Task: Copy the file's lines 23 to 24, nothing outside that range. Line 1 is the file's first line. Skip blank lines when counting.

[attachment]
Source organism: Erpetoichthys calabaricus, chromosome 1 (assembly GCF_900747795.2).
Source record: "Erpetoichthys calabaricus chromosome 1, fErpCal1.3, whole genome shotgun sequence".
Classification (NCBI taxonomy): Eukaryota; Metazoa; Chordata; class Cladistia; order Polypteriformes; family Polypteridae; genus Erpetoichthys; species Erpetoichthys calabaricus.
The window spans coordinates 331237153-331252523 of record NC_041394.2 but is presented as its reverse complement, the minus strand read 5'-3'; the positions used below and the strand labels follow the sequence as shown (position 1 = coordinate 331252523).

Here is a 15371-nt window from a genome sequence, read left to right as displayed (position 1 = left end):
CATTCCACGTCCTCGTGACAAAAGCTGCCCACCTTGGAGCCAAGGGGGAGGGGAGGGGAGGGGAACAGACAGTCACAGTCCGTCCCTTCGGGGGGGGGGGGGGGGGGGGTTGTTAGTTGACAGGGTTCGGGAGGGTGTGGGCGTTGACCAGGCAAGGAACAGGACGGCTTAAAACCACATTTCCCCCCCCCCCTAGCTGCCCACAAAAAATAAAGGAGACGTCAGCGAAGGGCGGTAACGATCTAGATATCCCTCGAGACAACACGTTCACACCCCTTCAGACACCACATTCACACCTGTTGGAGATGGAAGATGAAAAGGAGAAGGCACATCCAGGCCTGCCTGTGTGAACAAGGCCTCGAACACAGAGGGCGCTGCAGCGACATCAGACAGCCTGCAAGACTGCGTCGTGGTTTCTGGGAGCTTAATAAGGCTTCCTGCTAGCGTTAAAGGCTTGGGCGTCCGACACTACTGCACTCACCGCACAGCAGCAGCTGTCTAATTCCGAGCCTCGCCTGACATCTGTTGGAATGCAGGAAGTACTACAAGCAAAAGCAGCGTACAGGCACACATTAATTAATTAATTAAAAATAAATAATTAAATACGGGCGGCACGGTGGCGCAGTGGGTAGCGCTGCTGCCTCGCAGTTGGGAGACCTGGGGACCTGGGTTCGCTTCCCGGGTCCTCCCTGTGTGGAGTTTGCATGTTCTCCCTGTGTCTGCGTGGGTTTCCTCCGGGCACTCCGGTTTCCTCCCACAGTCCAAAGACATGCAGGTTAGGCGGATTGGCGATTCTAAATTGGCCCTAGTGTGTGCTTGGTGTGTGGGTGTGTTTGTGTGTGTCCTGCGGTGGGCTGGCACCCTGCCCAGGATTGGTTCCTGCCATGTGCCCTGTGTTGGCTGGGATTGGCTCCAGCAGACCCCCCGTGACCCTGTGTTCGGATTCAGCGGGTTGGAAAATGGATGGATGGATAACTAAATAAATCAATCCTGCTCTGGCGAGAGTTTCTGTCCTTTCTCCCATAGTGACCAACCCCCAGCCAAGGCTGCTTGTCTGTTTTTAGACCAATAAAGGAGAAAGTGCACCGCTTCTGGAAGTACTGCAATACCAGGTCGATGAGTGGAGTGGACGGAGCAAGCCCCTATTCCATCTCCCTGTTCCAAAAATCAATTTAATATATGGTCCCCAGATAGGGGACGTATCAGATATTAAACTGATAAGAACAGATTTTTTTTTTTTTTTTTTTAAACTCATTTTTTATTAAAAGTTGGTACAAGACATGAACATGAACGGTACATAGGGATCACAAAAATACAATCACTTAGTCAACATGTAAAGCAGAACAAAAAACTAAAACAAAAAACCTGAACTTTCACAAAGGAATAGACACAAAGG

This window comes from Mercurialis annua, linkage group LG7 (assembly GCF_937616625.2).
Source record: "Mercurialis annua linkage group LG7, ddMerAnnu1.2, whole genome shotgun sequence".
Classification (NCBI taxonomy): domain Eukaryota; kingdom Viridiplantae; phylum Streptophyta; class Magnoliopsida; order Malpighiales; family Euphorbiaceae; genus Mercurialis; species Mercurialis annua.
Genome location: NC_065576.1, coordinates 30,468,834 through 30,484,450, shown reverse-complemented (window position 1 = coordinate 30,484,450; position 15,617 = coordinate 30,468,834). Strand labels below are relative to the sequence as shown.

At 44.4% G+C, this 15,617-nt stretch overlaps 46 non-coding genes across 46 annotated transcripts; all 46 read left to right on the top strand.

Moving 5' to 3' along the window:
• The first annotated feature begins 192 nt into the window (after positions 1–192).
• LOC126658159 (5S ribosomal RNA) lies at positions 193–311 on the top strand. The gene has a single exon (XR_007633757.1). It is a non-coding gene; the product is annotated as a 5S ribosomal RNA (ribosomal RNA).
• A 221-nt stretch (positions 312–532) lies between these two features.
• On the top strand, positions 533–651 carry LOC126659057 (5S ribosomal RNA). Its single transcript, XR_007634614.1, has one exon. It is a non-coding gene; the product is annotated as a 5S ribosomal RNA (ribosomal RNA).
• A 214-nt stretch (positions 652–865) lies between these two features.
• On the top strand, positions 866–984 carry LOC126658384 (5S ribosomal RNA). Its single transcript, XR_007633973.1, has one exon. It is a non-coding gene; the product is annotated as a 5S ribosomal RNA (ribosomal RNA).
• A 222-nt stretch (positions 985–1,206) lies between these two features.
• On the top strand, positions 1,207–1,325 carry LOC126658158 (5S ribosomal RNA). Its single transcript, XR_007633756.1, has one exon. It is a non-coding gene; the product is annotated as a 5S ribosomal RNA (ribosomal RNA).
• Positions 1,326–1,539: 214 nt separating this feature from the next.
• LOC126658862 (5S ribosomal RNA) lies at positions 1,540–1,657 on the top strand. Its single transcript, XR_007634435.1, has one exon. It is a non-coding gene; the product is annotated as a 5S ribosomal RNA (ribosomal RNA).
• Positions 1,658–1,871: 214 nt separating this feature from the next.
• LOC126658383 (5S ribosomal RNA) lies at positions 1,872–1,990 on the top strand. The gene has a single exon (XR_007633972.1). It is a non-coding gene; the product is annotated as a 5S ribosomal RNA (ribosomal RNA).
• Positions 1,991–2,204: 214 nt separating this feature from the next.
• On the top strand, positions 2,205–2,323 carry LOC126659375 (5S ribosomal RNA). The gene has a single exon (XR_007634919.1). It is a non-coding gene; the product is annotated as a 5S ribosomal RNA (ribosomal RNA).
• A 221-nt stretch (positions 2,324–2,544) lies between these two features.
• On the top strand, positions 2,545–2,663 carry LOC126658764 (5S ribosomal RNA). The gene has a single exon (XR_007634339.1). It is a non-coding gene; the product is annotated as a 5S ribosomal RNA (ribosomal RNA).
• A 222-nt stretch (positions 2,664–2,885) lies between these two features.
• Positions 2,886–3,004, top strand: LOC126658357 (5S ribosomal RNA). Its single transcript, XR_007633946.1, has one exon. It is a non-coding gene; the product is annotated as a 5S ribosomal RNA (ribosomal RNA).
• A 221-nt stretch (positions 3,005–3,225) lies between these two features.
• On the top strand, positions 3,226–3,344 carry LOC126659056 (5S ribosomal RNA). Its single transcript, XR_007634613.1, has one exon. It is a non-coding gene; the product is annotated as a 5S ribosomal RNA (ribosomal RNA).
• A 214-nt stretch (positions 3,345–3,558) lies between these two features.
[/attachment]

• Positions 1,658–1,871: 214 nt separating this feature from the next.
• LOC126658383 (5S ribosomal RNA) lies at positions 1,872–1,990 on the top strand. The gene has a single exon (XR_007633972.1). It is a non-coding gene; the product is annotated as a 5S ribosomal RNA (ribosomal RNA).